| It’s all Madrid as the Champions League begins

Johannesburg – There’s something beautiful about the Real Madrid shirt for the 2018/19 Uefa Champions League season.

For starters, your eye is drawn to the golden badge on the top right hand corner, where the badge of honour for the current holders of the Fifa Club World Cup resides.

Then there’s the club’s actual logo on the left with its celebrated crown. But it’s the two badges on their sleeves that will separate the champions from the rest of Europe. On the right sleeve, Madrid players will sport the title-holder badge that is blueish in colour, with the outline of the Champions League trophy and this year inscribed within it. On the left sleeve, a similar badge will be worn with the number 13 fashioned within.

According to Uefa regulations, the title-holder must wear the first of those badges in every Champions League game, while, “subject to a licence being granted by Uefa”, only multiple winners of Europe’s most elite club competition may wear the other badge of honour.

If you’ve won it at least five times or three consecutive times – which Madrid have done twice – then you’re the real deal.

There are five other clubs that have earned that right – AC Milan, Ajax Amsterdam, Bayern Munich, Barcelona and Liverpool.

But within this pantheon of European football, Madrid are certainly the most decorated club in the tournament’s history with their record of 13 European Cup titles, the most goals scored, the most wins accumulated, the most games played, and the only team to have defended and won the Champions League in three consecutive campaigns.

Bathed in conquerors’ glory, this unique kit will be on full display this week as the Champions League get underway.

Comprising of 32 teams from 16 countries, 125 matches will be played on the road to Madrid, Spain, where the final will take place at Atletico Madrid’s Wanda Metropolitano Stadium on June 1.

As fate would have it Atletico, the winners of the Europa League for the third time, took on Real Madrid in the annual European football curtain raiser on August 15 in the Uefa Super Cup. Atletico had something to prove as they came out firing with a Diego Costa goal within the first minute of the game, the fastest goal in the cup’s 43-year history.

For Real, the face of the team changed completely in the off season as the colosseum that is the Santiago Bernabéu Stadium, where 85 trophies have passed through the doors and pitch, lost not one but two galacticos – that of coach Zinedine Zidane and super striker Cristiano Ronaldo. And when giants leave, their presence is felt, or more accurately the lack of their presence is felt. So it was to be that Atletico would clinch the title 4-2 and keep their unblemished record in the Super Cup.

Diego Simeone’s team is one to watch out for this season – despite their lacklustre league start – boasting the likes of Costa, defender Diego Godin and World Cup winner Antoine Griezmann, who, according to his coach, should have been named the best player in the world. Under Simeone’s rule, the team has won two Europa titles and made it to two Champions League finals, losing both times to Real Madrid. But with rumours of Simeone’s departure to Italy and the fact that Atletico were knocked out of the past edition in the group stage, El Cholo will want to use his fiery demeanour to lift the coveted European title and complete the European treble to add to the Spanish treble he already has.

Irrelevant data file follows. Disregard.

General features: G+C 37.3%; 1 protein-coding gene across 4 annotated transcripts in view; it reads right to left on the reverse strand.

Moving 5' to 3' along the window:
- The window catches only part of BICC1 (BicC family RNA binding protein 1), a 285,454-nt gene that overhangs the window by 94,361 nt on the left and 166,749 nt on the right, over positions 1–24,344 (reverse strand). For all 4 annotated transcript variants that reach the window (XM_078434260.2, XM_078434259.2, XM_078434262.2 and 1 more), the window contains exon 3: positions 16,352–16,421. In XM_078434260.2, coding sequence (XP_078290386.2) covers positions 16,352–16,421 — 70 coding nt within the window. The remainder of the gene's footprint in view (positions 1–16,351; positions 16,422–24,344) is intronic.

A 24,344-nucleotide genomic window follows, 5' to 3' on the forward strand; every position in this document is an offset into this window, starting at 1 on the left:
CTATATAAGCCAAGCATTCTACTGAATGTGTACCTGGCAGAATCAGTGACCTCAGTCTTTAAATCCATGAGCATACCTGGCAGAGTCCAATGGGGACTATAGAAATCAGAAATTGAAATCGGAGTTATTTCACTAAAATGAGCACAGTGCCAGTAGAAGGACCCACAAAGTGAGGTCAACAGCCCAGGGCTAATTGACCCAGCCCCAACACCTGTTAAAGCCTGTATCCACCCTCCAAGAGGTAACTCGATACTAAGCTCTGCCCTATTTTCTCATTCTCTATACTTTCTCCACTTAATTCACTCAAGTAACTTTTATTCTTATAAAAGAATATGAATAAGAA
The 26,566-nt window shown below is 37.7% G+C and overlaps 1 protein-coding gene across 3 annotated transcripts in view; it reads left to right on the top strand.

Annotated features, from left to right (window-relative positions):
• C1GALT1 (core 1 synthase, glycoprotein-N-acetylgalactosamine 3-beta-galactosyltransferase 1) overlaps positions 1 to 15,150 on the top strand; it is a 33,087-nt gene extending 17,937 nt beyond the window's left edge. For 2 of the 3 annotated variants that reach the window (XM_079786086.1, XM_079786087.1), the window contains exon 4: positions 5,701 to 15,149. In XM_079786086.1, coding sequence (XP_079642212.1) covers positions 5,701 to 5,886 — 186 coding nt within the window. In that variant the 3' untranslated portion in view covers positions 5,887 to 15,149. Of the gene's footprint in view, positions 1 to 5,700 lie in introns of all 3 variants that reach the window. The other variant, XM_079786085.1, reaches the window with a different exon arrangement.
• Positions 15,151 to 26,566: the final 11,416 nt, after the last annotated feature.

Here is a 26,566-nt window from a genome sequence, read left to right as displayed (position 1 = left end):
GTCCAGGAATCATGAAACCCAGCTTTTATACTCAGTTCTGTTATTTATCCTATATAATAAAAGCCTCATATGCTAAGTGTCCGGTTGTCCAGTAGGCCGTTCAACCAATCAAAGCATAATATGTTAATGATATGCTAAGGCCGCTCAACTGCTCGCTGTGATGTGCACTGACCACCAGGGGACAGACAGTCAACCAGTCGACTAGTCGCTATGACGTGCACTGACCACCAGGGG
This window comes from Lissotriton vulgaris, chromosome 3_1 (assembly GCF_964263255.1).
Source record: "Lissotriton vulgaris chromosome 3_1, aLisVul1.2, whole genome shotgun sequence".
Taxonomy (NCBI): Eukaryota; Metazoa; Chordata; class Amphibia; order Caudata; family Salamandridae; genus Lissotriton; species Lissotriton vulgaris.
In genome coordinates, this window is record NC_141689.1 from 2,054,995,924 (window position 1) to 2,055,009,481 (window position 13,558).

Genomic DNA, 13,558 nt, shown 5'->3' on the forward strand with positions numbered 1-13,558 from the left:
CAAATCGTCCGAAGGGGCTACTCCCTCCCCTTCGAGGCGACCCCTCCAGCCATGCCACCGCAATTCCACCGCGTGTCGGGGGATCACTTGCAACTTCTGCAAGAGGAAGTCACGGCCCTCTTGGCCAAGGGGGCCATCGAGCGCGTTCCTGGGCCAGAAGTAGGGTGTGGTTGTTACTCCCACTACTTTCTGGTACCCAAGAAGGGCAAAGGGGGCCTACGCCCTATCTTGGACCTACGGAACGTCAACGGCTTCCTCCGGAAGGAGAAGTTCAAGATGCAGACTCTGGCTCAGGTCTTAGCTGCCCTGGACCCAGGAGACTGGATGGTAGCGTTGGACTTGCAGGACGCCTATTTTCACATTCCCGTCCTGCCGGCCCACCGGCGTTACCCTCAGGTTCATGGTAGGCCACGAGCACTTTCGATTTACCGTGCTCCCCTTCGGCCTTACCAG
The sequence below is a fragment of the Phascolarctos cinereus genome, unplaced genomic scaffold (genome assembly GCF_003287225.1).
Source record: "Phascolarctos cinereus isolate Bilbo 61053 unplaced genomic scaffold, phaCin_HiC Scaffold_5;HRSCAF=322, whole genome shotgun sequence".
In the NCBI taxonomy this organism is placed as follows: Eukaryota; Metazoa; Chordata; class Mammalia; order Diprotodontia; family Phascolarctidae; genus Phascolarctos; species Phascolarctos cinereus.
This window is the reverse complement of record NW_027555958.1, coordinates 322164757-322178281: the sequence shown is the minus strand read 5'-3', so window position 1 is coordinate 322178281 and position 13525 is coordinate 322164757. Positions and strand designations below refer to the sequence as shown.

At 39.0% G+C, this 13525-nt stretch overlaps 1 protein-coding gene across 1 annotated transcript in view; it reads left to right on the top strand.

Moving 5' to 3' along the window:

In the aftermath of the Super Cup, Simeone was confident “with the squad we have, if everyone is right, clearly we’ll have the chance to win trophies”.

It’s easy for Real to pass off this Super Cup loss as an unlucky break and that it’s not an important cup, but make no mistake, if Los Blancos had won this single-match trophy, it would have been paraded around like their shirt.

That was not the case, and Julen Lopetegui’s side seemed to lose steam and motivation as the match headed into extra time, a stark contrast to last season, where they rose to the occasion every time it seemed like all hope was lost.

Despite that €112 million (R1.9 billion) transfer and the loss of their talismanic coach, Real have kept the core of their team the same. With captain Sergio Ramos, Luka Modric and Marcelo still at the heart of the leadership core, controlling the set-up and driving the challenges, Real seem to be in capable hands. But can they handle the pressure?

Gareth Bale is now the new attacking head honcho after taking over as The Meringues’ most expensive player, while Karim Benzema has been scoring with such frequency that it beggars belief that he was left out of the French World Cup squad.

Real have played seven games since the two big-name departures and in every game, either Benzema or Bale have scored. They have also been drawn in one of the easiest groups this season.

Regardless, potshots have been fired regarding Real’s strength sans Ronaldo, including by Barcelona captain Lionel Messi, who said Real were now “less good”.

But Lopetegui’s team has silenced doubters in all but the Super Cup, even telling Messi to be careful: “I wouldn’t doubt these Real Madrid players for a second.”

But, as we are always told by those wise old uncles who have some knowledge of supporting clubs, it’s not about the players, it’s about the club.

If Real Madrid are to earn those badges again this season and keep that kit looking like it belongs in a hall of fame, they will have to call on all their experience and history, especially in the dying minutes of crucial games. However, without the calmness of Zidane and the persistent badgering of Ronaldo, that seems improbable.

A fall from grace isn’t pretty, but if it does happen this season, at least the most adorned club in European history will look like an honorary shooting star.

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